Masuda Masuda, the second generation M-1 champion, reveals “Behind the Scenes of the Fabulous Early M-1
I didn’t know what to expect.
This year marks the 18th time the “M-1 Grand Prix” has been held, and the number of entries for the first event in 2001 was 1603. This year, the number of entries was more than quadrupled to 7261 (the largest number in history), clearly showing that over the past 20 years, the M-1 Grand Prix has grown into a major event.
The M-1 Grand Prix has now established the image of “winning is the highest honor” and “just being a finalist is a big seller,” but in fact, the beginning of the event was chaotic.
In fact, the beginning of M-1 was chaotic. That’s why they didn’t call it the first edition. I don’t know what it is, but there will be a big manzai event that will be shown in prime time. That was all the information I had, and I had no idea what kind of competition it was.
Hidehiko Masuda of Masuda Okada, who participated in the “M-1 Grand Prix 2001” and became the champion the following year, testified to this.
This year marks the 20th year since Masuda Okada won the M-1. How did a competition that was neither from the sea nor from the mountains make the leap to becoming a national event? To find out, we asked Hidehiko Masuda, the second M-1 Grand Prix champion, to look back on that era of the M-1 Grand Prix.
Did you have a premonition that the “M-1 Grand Prix” would become a major event that would last for more than 20 years? When I first asked Masuda if he had a premonition that the M-1 Grand Prix would become a big event that would last for more than 20 years, he gave me an unexpected answer.
I don’t want you to misunderstand me, but I don’t have that much of an attachment to the M-1 Grand Prix. If I had been watching the M-1 since I was a student and had become a manzai performer because I longed to be on that stage, I would have feelings and passion for it. But in our time, the stage we longed for was the “ABC Comedy Newcomer Grand Prix.
If you got a result in ABC, you would sell. I was in junior high school when I saw Downtown win the grand prix, and I thought it was cool, and I wanted to win this prize by doing manzai myself. I have no such memories of my youth in the M-1 Grand Prix, so I don’t have any feelings for it.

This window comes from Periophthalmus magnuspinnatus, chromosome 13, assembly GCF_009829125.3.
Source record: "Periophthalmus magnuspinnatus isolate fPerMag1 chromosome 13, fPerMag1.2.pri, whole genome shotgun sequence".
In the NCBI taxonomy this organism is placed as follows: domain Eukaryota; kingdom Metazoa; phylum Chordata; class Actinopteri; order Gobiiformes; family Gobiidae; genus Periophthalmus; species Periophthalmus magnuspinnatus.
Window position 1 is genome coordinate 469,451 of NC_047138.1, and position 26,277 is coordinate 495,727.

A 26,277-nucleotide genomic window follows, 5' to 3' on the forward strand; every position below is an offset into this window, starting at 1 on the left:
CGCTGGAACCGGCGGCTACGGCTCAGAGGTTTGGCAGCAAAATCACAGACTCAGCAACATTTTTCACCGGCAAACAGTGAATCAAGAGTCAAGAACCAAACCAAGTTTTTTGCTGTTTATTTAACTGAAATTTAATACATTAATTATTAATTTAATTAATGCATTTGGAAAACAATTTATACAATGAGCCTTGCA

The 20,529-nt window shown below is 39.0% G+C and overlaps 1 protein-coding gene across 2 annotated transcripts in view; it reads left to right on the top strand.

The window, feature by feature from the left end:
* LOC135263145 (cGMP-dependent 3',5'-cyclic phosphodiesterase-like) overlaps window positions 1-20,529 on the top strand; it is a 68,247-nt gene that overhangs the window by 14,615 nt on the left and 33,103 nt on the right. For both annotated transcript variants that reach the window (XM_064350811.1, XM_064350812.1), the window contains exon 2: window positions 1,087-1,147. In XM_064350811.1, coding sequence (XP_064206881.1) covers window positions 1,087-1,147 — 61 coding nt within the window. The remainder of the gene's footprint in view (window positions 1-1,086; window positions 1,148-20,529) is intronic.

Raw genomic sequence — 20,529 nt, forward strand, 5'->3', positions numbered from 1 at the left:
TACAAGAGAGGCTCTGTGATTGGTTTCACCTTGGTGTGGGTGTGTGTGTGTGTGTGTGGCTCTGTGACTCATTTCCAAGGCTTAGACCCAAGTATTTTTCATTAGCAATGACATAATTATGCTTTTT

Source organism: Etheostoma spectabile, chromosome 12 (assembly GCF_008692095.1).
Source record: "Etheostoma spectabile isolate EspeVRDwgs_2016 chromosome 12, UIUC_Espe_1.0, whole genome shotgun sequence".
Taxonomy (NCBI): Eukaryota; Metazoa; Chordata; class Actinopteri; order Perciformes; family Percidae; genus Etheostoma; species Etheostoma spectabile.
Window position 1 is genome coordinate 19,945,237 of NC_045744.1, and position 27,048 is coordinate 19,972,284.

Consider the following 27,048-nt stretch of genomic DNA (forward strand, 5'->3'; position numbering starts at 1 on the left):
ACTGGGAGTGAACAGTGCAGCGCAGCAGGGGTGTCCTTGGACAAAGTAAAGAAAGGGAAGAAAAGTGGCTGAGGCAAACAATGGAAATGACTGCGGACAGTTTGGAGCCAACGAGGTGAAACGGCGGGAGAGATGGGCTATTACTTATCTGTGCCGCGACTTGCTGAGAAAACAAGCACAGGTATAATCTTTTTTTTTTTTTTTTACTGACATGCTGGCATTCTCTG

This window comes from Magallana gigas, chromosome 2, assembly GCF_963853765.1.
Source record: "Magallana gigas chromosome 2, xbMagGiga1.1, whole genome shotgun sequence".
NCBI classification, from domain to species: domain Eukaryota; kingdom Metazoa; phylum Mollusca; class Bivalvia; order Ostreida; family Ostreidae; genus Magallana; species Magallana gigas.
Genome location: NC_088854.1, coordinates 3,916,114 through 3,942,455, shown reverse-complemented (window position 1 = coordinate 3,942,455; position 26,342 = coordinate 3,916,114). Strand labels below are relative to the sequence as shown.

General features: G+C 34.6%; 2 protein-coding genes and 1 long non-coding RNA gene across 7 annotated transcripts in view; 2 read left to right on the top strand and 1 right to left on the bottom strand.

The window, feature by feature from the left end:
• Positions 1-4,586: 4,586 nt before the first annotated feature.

The M-1 Grand Prix was an event that suddenly came into being for Masuda Okada in the ninth year of his career. He said, “Amateurs were allowed to compete, but they said, ‘We will decide who is the best manzai performer in Japan. It was like, ‘What’s going to happen? That’s what it felt like,” he said. He revealed that he was “puzzled,” including the words he used at the beginning of his speech.
The first question was, “Do I have to participate? At the time, Masuda Okada had already established a solid position as a comic storyteller.
In 1994, within a year of forming the group, they won the coveted “15th ABC Comedy Newcomer Grand Prix” Grand Prize for Best Newcomer, became champions in the “GAHAHA King Bakusho Kings Tournament,” and won the “Bakusho On Air Battle” with consecutive undefeated records and the first perfect performance in the program’s history. In the midst of all this, was it really necessary to participate in a “riddle competition? He asked himself.
I thought there was nothing but risk (laughs). (Laughs.) It is taken for granted that you will win in terms of your career, and the risk of losing is greater. Moreover, there was a condition that the contestants had to have been formed 10 years prior to the competition. We had been competing in “Bakusho On Air Battle” with people of the same generation or slightly younger, so we felt that if we were going to compete, we wanted to compete with people who were older. But after thinking it over, I decided to enter, because it might be a one-time competition, and I really understood (Shimada) Shinsuke’s desire to ‘enliven manzai,’ and I felt that if I called myself a ‘manzai artist,’ I had to enter.
Manzai has been neglected.